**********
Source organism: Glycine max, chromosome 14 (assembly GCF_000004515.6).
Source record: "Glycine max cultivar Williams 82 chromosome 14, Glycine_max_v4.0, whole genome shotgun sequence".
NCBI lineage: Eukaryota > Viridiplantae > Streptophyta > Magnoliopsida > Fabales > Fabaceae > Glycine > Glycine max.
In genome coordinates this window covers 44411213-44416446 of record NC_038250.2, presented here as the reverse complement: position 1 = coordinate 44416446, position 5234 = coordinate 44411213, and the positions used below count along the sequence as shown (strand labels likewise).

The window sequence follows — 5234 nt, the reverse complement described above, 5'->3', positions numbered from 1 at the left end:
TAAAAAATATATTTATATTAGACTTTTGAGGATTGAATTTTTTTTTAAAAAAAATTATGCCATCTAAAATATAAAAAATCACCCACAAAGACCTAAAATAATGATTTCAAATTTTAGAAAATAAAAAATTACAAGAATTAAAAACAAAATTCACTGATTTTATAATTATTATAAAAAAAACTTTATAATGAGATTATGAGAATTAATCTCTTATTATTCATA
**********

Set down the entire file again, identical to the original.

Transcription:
Source organism: Glycine max, chromosome 14 (assembly GCF_000004515.6).
Source record: "Glycine max cultivar Williams 82 chromosome 14, Glycine_max_v4.0, whole genome shotgun sequence".
NCBI lineage: Eukaryota > Viridiplantae > Streptophyta > Magnoliopsida > Fabales > Fabaceae > Glycine > Glycine max.
In genome coordinates this window covers 44411213-44416446 of record NC_038250.2, presented here as the reverse complement: position 1 = coordinate 44416446, position 5234 = coordinate 44411213, and the positions used below count along the sequence as shown (strand labels likewise).

The window sequence follows — 5234 nt, the reverse complement described above, 5'->3', positions numbered from 1 at the left end:
TAAAAAATATATTTATATTAGACTTTTGAGGATTGAATTTTTTTTTAAAAAAAATTATGCCATCTAAAATATAAAAAATCACCCACAAAGACCTAAAATAATGATTTCAAATTTTAGAAAATAAAAAATTACAAGAATTAAAAACAAAATTCACTGATTTTATAATTATTATAAAAAAAACTTTATAATGAGATTATGAGAATTAATCTCTTATTATTCATA